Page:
Three points from Anfield as Liverpool and Man United served up a tense, but unsatisfying, 0-0 draw.
After all the hype, anticipation and intrigue, they served up this. Liverpool against Manchester United was billed as one of the games of the season, and it was: it was one of the worst games of the campaign so far.
There were moments to epitomise the match, such as when Sadio Mane tried a back-heel and tripped himself up, or when Zlatan Ibrahimovic, scorer of 398 goals in his club career, got a header woefully wrong when he had the chance to make it 399. That apart, Jose Mourinho’s expensively assembled “Galacticos” were defensive. Jurgen Klopp’s intrepid adventurers were muted. Instead of drama, they provided dullness. The ratio of shots to free kicks was far too low. Liverpool had overdosed on excitement earlier this season; Monday night brought the antidote.
Liverpool may deem it a missed opportunity. They could have gone level on points with Manchester City at the Premier League summit and, perhaps as significantly, six points clear of United. Instead, Mourinho’s men began a pivotal week, which also includes a trip to Chelsea, with a display of resolve.
United could take solace, too, in the robust nature of their defending. Liverpool had scored nine goals in their two previous games at Anfield. They rarely threatened to score once on this occasion. It took them half an hour to record an effort on target. Even then, Roberto Firmino’s header was directed straight at David de Gea. Almost an hour elapsed before their first chance of note when De Gea denied Emre Can with a fine sprawling save.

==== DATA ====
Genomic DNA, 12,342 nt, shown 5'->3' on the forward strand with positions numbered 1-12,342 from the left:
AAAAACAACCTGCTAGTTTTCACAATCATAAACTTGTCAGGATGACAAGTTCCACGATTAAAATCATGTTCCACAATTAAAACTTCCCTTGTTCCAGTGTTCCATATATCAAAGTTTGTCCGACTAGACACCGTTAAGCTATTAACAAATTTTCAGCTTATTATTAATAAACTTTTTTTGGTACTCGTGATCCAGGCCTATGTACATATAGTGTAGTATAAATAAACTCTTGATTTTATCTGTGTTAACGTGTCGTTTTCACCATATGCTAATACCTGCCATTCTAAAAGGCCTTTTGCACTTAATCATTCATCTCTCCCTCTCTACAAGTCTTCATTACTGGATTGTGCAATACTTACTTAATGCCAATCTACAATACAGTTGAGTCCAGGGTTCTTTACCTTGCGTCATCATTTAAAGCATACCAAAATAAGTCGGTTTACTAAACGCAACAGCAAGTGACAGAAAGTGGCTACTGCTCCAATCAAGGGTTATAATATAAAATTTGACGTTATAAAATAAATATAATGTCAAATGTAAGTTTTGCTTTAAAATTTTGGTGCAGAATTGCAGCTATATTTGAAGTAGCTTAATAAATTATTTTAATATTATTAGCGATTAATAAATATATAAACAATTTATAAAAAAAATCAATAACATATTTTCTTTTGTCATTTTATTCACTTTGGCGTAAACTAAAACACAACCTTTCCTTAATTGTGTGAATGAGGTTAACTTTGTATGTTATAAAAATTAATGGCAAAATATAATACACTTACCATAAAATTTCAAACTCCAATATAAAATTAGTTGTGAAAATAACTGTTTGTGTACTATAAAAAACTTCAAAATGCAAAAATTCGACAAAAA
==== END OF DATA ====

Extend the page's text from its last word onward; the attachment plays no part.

Philippe Coutinho is both a specialist in the spectacular and an expert in scoring against elite opponents. When he let fly from 30 yards, therefore, it seemed certain that the ball would nestle in the net. Instead, De Gea flew across his goal to tip the Brazilian’s shot wide. It’s not the first time Liverpool have come to rue his excellence.
Antonio Valencia also played his part in preserving parity with a last-gasp challenge on Firmino, but Ander Herrera was the outstanding player on the pitch.
Mourinho showed a strange naivety in his previous, potentially season-defining game. There was no repeat of the first-half debacle against Manchester City, in which United were outnumbered in midfield and attempted a high pressing game with slow forwards and a semifit winger. But his gifts as a defensive strategist have not completely deserted him. Monday night’s draw was a reminder of the times he came to Anfield with Chelsea intent on keeping a clean sheet, and aided by De Gea, he secured another.
Yet it was not just due to the goalkeeper. Mourinho’s pragmatism was apparent in a cautious, physical selection. The rebuilt Main Stand towers into the Liverpool skyline, but it wasn’t the reason why Anfield felt the land of the giants. Not with the sheer size of a United team featuring five huge figures in Ibrahimovic, Paul Pogba, Chris Smalling, Eric Bailly and Marouane Fellaini.